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How much more Rallying USD? How much more Declines in the Precious Metals?

By Przemyslaw Radomski      Printer Friendly Version
Nov 7 2008 4:09PM

www.sunshineprofits.com

In the previous commentary I suggested that we may have another downleg in the gold stocks along with the decline in the general stock market in the next several days or weeks. We experienced a small bounce, but now the situation continues to unfold as indicated. The globalization of financial markets makes it prudent to analyze not only the market that one is interested in, but also various markets that can influence it. I previously presented a brief analysis of the precious metals stocks and the general stock market. To make it complete, this week I will focus on the situation on two other crucial markets that determine the price of precious metals shares: gold itself and the U.S. Dollar.

Before I continue with this commentary, I would like to point your attention to the fact that the precious metals markets are already oversold and that timing the exact bottom should be viewed as a speculation. I do not recommend waiting for the bottom with all of your capital.  For this essay I have prepared four charts (courtesy of stockcharts.com) that present the situation on the abovementioned markets from both long- and short-term perspective. I will begin with the analysis of the U.S. Dollar long-term chart.

After topping in 2001, the value of the dollar has been decreasing with only one major correction (2005) along the way. That is until recent months, where dollar put a low just above the 70 level and began to rally. So far this upswing took it to the high 80’s, and the question in minds of most precious metals investors and every forex trader is ‘is this it?’.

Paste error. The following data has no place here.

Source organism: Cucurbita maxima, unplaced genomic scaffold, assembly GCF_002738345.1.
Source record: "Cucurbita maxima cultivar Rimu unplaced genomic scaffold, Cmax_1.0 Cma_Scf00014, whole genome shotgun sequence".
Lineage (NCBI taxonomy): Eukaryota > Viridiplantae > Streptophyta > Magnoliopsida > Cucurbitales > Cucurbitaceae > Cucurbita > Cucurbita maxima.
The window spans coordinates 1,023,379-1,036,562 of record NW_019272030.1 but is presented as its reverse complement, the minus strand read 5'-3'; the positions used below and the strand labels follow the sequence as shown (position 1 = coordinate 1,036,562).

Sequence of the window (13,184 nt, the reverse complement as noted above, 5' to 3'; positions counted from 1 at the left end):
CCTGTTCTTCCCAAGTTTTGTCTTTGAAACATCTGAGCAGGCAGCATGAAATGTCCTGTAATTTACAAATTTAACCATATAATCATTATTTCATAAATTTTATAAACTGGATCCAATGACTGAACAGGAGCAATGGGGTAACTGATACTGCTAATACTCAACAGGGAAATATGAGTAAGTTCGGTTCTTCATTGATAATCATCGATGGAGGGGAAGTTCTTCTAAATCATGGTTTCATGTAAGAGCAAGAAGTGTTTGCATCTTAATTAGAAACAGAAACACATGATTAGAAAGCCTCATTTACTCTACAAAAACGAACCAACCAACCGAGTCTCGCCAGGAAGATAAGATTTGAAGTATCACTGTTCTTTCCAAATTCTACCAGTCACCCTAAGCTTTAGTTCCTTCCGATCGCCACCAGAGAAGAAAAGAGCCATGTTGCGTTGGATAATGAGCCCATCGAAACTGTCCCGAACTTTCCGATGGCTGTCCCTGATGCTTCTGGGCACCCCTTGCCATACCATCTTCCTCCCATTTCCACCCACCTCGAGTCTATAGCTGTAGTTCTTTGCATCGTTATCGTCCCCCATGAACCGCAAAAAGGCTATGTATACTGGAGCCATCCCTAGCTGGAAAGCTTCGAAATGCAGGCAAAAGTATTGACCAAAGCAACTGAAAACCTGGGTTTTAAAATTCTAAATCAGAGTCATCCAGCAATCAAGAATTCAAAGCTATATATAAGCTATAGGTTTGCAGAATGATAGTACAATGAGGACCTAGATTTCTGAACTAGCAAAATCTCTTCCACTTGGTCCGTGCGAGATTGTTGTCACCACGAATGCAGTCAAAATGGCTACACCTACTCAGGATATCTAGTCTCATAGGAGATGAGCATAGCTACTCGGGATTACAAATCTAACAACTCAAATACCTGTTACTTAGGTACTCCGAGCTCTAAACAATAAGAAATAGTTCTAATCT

Currently, in my view, there are no clear signs of a trend reversal just yet, but one can speculate on the price levels that will stop this rally. We are getting near serious, long-term resistance levels. First of them is the Fibonacci retracement level. Dollar is now correcting after 7-year decline and the 38.2% is a likely minimum for such a correction. This corresponds to the 90 level on the chart. The second important resistance level is 92.5, as it proved both support and resistance in the past.

Let’s see if these levels correspond to what one can infer from the analysis of a short-term chart.

I have marked the previously mentioned resistance levels with thick blue lines. I agree that they are considerably higher than where the USD is at the moment, but reaching 90 or more is not that unlikely given what we have seen in the last few months.

So far USD did not test the lower border of its short-term trend channel and I think that it may not do it this time either. In my view, there is a higher probability that the dollar will break out of the triangle pattern and end this rally in a parabola fashion. The triangle patterns are usually (about 60% of the time) a sign of a continuation, which would imply that there is a 60% chance that we are going higher in the short term. Unless we reach or get very close to the 90 level, the USD would have to break down the thick support trend line and stay below it for some time to convince me that this rally is done.

What do you mean? Dollar is going up? But the fundamentals are awful!